Tesla offers the most range of any EV, while used EVs like early models from Nissan and BMW have the least. It's important to give yourself a healthy buffer between your weekly mileage and your EV's estimated range. Range is just that: An estimate. 

Range can be wildly affected by battery age, ambient temperature, use of vehicle climate control and other accessories, geography (hills, urban/suburban areas), and driving style. Our recommendation is to subtract at least 30 percent from an EV's EPA estimate when calculating how much battery range you need for your weekly drives.

Can You Accept a Significant Loss of Range in Cold Weather?

A gif showing how different temperatures impact EV battery power.

Speaking of a 30 percent reduction, that's about how much a fully-charged battery will drop in capacity in below-freezing temperatures with the heating system in use. 

Cold is a battery's worst enemy. You can alleviate this problem by parking indoors and pre-conditioning the battery (allowing the car to partially heat up the battery while it's plugged in) but you'll never fully eliminate the drop in range. If you're in a snowy region, be sure to invest in snow tires especially if the EV is front- or rear-wheel drive and plan for more frequent charging sessions.

Do You Have Access to Alternate Transportation?

Backup transportation is essential, be it another car or a bus, train, or bicycle. EVs can require significant downtime when recharging; that can complicate your personal schedule or prevent you from going anywhere.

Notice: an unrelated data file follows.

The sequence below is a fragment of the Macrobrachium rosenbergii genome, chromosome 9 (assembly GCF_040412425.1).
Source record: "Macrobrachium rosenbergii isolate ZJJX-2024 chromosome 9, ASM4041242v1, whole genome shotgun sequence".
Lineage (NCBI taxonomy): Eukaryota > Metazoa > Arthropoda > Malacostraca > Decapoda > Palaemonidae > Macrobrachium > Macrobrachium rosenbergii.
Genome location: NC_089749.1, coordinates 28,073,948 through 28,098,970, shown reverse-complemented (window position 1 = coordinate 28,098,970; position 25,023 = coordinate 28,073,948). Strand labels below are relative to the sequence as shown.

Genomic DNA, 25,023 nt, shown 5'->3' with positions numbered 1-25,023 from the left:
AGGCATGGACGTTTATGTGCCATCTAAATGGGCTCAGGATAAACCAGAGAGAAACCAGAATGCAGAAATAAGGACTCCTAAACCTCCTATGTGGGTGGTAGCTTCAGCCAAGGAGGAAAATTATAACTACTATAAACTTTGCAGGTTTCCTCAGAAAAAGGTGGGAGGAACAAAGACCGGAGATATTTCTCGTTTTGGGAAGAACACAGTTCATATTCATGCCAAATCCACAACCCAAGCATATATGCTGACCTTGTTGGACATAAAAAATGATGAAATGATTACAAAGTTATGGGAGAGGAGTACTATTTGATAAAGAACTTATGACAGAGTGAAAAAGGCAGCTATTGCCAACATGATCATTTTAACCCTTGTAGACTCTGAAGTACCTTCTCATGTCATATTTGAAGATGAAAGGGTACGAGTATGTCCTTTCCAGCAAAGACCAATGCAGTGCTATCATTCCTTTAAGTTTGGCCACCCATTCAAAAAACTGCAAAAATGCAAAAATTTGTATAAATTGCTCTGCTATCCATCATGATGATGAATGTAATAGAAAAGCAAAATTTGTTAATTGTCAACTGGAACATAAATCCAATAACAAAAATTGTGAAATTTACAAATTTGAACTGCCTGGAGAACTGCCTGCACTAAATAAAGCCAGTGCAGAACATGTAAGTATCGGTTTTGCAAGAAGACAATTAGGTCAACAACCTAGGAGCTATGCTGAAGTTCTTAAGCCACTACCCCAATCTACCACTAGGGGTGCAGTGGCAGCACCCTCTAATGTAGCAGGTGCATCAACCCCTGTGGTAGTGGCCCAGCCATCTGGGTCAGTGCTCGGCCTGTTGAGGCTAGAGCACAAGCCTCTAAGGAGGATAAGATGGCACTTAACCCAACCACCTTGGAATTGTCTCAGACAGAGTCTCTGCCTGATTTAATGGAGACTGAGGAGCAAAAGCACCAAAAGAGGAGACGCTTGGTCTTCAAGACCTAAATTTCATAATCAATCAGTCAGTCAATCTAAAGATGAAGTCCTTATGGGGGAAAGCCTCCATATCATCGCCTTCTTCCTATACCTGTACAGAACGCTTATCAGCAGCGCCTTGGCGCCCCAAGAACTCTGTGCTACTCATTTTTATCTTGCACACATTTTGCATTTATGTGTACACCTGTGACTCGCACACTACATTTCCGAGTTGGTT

In an emergency, you might not be able to rely on an EV when time is of the utmost importance. Even for fun last-minute trips, your EV might not have enough range to reach the destination. A car should not restrict your mobility; it should be a tool to make your life easier, not to cause unwanted stress.

Do You Like Accelerating Hard?

Electric motors produce all of their torque once they engage. In other words, if you floor the accelerator pedal, an EV will accelerate quickly—considerably more than in a comparable gas-powered car. 

Torque is that pushing sensation that shoves you back in your seat. It's the same physical experience as when a roller-coaster launches or an airplane takes off. EVs are fun to drive because, with few exceptions, there are no gears and the motors have immediate torque at any speed. You'll be surprised.

Asking yourself a few questions will help you decide if an EV is right for you. If it is, head over to The Ultimate EV Shopping List to see what's available.